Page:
Thursday, January 7, 2016


You can use Fringe as a round-the-world ticket to the best alternative comedy, theatre, cabaret and circus on the planet.
And why wouldn’t you? With 700 acts from 23 countries to choose from, It’s a dizzying selection, and you won’t have to go far for tips on the hottest dishes in the food hall.
But here’s another idea. Why not consider taking a Fringe Staycation, even for one week during the festival, and concentrate on the 290-odd acts from WA appearing there? (Happily
there's a link called “Homegrown Heroes!” on the Fringe website to make it easier to find and book locally-produced shows.)
It also helps that many of the WA shows on offer have been “vetted” – by previous success at Fringe or around the local traps. It’s a decent rule of thumb that a show that’s re-appearing at Fringe, or has come to it after a successful regular season run, will have something going for it.

For starters, here are the lollies in Turnstile’s Fringe Staycation showbag.We’ve already seen last year’s Martin Sims (for best WA-produced show at the Fringe) and Turnstiles Award winner, Tim Watts’s Monroe & Associates, and it will be a blink-and-you’ll-miss-it ticket again this year. We’ll be checking out the other shows by Watts’s mates in The Last Great Hunt, The Crossing and The Great Ridolphi. A couple of the Hunters, Gita Bezard and Jeffrey Jay Fowler, have teamed with the writer/director Will O’Mahoney in Black Swan’s Fringe double, Loaded, featuring a sizzling bunch of WAAPA grads including the amazing Megan Wilding.
Holland Street Productions, the winners of the 2014 Martin Sims, are also back, with the irresistibly titled Dr Felicity Rickshaw’s Celebrity Sex Party. It just has to be a hoot.
Turnstile Award winner Under This Sun, is having a Fringe run, as are shows by indie theatre luminaries Shane Adamzack (The Ballad of Frank Allen), Damon Lockwood (Love and Hate), Renee Newman and Ian Sinclair (Sleeping Beauty) and St John Cowcher in The Man and the Moon.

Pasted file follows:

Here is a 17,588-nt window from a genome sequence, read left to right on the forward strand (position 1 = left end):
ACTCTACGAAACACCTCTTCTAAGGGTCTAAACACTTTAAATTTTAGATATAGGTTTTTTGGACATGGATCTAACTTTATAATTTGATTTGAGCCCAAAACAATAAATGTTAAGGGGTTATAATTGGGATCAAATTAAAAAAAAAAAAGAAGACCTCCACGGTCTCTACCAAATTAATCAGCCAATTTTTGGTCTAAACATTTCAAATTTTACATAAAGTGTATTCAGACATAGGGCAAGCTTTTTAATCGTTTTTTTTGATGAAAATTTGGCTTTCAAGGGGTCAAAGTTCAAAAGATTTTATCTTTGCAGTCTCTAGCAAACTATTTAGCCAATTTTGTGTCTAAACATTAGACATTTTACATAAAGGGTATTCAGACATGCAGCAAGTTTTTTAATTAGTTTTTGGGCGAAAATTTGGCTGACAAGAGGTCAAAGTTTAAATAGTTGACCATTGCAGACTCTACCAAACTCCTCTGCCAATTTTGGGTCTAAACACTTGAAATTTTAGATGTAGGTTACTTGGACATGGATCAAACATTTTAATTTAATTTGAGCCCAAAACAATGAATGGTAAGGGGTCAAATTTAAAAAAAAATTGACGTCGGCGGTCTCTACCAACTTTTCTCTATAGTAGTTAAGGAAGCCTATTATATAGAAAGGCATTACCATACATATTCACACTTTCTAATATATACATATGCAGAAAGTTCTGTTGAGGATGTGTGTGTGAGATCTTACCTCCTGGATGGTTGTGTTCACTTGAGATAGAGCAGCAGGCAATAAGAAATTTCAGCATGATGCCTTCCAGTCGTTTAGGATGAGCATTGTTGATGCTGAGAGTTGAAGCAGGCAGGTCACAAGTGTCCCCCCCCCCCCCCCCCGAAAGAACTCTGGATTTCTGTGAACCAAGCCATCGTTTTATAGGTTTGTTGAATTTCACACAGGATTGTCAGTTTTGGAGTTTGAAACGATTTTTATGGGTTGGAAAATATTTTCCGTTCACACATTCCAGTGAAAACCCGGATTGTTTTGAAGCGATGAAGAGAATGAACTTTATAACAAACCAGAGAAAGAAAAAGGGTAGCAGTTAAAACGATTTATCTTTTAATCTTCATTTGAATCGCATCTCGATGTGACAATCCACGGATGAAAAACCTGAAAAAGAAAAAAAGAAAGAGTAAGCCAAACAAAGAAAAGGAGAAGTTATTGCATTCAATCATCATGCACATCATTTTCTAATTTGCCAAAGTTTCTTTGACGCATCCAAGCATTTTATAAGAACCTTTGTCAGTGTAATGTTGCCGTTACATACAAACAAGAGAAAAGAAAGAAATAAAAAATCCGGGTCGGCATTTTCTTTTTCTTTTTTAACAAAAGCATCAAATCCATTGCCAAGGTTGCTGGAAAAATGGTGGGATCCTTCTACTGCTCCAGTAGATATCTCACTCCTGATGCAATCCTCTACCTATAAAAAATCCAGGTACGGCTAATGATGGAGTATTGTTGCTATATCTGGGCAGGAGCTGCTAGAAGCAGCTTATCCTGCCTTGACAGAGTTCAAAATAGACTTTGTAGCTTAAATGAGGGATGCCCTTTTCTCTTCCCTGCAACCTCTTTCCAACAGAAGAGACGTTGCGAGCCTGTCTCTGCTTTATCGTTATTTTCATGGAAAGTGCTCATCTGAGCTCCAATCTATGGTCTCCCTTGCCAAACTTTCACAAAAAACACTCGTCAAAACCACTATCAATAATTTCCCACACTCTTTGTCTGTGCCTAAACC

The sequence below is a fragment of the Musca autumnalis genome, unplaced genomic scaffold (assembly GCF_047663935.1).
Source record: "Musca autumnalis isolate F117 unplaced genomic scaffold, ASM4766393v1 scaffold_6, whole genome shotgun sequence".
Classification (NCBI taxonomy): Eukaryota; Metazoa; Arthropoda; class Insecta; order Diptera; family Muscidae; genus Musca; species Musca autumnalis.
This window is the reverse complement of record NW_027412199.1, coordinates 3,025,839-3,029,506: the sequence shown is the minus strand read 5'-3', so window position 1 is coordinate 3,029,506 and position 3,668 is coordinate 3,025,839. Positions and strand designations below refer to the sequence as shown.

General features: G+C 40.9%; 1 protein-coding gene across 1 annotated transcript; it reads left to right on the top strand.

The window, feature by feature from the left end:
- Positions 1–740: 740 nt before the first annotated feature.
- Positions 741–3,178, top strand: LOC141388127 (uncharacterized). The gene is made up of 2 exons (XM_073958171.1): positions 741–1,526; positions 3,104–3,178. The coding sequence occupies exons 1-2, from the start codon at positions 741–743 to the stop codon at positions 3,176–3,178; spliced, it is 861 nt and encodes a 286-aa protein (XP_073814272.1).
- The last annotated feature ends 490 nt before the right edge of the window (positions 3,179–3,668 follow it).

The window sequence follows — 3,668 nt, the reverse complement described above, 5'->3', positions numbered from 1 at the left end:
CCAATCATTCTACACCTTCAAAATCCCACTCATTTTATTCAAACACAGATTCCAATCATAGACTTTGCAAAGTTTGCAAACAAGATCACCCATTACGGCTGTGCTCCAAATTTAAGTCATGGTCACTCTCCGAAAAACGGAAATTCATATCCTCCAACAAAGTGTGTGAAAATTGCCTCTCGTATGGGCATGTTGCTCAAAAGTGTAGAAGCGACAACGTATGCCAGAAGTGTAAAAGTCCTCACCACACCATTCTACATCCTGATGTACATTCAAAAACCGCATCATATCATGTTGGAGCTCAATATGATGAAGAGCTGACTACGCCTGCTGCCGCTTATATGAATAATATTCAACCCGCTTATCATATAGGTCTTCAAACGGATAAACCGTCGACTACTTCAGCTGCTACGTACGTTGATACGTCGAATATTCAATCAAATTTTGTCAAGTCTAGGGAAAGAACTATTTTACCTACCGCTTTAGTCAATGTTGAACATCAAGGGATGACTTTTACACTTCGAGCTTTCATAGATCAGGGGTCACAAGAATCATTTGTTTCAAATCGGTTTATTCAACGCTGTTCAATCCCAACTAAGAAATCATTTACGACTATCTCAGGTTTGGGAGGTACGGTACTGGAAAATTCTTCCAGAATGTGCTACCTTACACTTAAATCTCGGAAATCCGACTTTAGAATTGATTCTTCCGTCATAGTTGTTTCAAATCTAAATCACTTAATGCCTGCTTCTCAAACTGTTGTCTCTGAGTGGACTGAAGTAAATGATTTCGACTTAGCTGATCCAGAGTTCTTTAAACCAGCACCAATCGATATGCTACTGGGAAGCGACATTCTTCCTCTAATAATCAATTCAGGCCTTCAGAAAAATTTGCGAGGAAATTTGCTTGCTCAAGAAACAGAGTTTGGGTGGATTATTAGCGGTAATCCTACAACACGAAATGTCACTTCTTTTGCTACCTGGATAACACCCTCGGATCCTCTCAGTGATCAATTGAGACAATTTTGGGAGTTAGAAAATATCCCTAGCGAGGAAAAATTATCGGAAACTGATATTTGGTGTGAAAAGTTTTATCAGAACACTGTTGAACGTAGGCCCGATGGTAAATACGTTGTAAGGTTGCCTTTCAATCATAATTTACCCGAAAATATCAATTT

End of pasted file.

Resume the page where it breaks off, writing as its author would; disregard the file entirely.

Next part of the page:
The fast-rising The Cutting Room Floor are smashing this year’s Fringe with three shows, including the talented Ann-Marie Biagioni’s Inside We Hide and Zoe Hollyoak and Guiseppe Rotondella’s The War on Food. The talented Biagioni is also appearing with fellow Curtin theatre course alumni in Halina.
There’s so much more. The makers of the out-of-nowhere 2014 hit 10,000 Beers are back with 7 Needs. Matt Penny encores the irresistibly cuddly Frank the Mind-Reading Hotdog, and WA rock legend Dave Warner brings back his 2015 Fringe sell-out The King and Me. The funniest Pakistani-Australian since forever, Sami Shah, treads on dangerous ground with Islamofarcist and the startling Tiffany Barton’s Diva is a returning Fringe award-winner.
I’ll also be seeing Jo Morris in Resort Apocalypse, Rorschach Beast’s Girl in the Wood (part of the Fringe’s growing offering for kids and young people), Hellie Turner’s Meow, a bunch of new WAAPA grads in Alice is Drowning and Super Awesome Best Friends Forever, the multicultural Asian Ghost-ery Store and the Menagerie Choir’s Sounds Like Teen Spirit. All West Australian product.
I could go on – but here’s the point. When it comes to WA shows, what you see at Fringe is really just the tip of the iceberg. From the fancy stages at the State Theatre Centre to tiny back rooms scrounged from their mum’s cousin’s uncle, our performing artists are following their dreams, and venting their spleens, all year round.
You don’t have to wait until Fringe to see them, and it’s a pity if you do.
So why not use this month as a travelogue? Check out WA’s brilliant local talent, see what’s for you and what isn’t, and enjoy the work they do on the other 335 days of the year.
You’ll find you can Fringe Staycation any time you want, all in the comfort of your own home town.  

An edited version of this piece was published in The West Australian Fringe World supplement 6.1.15 

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